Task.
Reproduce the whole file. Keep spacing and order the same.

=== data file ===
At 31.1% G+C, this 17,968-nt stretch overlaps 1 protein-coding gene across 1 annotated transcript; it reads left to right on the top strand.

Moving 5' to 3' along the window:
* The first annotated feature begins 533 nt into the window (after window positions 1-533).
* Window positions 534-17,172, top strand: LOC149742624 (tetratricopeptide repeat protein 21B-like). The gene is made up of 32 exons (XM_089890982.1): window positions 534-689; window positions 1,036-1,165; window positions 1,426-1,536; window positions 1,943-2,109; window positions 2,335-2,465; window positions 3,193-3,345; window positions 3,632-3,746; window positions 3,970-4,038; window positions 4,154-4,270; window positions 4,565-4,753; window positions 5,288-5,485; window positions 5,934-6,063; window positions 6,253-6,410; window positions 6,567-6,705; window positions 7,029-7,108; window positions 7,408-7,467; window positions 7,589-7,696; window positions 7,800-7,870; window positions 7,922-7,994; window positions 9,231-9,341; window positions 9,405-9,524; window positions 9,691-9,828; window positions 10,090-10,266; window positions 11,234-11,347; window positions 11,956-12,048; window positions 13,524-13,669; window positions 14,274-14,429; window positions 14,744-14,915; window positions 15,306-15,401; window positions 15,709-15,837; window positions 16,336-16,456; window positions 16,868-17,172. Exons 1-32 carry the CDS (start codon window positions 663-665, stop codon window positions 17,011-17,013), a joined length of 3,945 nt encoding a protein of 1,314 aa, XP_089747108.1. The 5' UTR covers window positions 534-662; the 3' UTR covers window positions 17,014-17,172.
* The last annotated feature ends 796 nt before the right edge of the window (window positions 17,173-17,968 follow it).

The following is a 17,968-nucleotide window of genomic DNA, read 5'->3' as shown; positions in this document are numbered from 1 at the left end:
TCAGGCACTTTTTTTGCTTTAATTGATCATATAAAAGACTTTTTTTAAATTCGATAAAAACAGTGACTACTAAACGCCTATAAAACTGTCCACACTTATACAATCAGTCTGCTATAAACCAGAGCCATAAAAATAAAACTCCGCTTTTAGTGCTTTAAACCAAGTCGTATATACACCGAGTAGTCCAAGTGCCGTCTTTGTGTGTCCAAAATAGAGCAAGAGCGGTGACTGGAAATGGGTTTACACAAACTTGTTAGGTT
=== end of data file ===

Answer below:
At 31.1% G+C, this 17,968-nt stretch overlaps 1 protein-coding gene across 1 annotated transcript; it reads left to right on the top strand.

Moving 5' to 3' along the window:
* The first annotated feature begins 533 nt into the window (after window positions 1-533).
* Window positions 534-17,172, top strand: LOC149742624 (tetratricopeptide repeat protein 21B-like). The gene is made up of 32 exons (XM_089890982.1): window positions 534-689; window positions 1,036-1,165; window positions 1,426-1,536; window positions 1,943-2,109; window positions 2,335-2,465; window positions 3,193-3,345; window positions 3,632-3,746; window positions 3,970-4,038; window positions 4,154-4,270; window positions 4,565-4,753; window positions 5,288-5,485; window positions 5,934-6,063; window positions 6,253-6,410; window positions 6,567-6,705; window positions 7,029-7,108; window positions 7,408-7,467; window positions 7,589-7,696; window positions 7,800-7,870; window positions 7,922-7,994; window positions 9,231-9,341; window positions 9,405-9,524; window positions 9,691-9,828; window positions 10,090-10,266; window positions 11,234-11,347; window positions 11,956-12,048; window positions 13,524-13,669; window positions 14,274-14,429; window positions 14,744-14,915; window positions 15,306-15,401; window positions 15,709-15,837; window positions 16,336-16,456; window positions 16,868-17,172. Exons 1-32 carry the CDS (start codon window positions 663-665, stop codon window positions 17,011-17,013), a joined length of 3,945 nt encoding a protein of 1,314 aa, XP_089747108.1. The 5' UTR covers window positions 534-662; the 3' UTR covers window positions 17,014-17,172.
* The last annotated feature ends 796 nt before the right edge of the window (window positions 17,173-17,968 follow it).

The following is a 17,968-nucleotide window of genomic DNA, read 5'->3' as shown; positions in this document are numbered from 1 at the left end:
TCAGGCACTTTTTTTGCTTTAATTGATCATATAAAAGACTTTTTTTAAATTCGATAAAAACAGTGACTACTAAACGCCTATAAAACTGTCCACACTTATACAATCAGTCTGCTATAAACCAGAGCCATAAAAATAAAACTCCGCTTTTAGTGCTTTAAACCAAGTCGTATATACACCGAGTAGTCCAAGTGCCGTCTTTGTGTGTCCAAAATAGAGCAAGAGCGGTGACTGGAAATGGGTTTACACAAACTTGTTAGGTT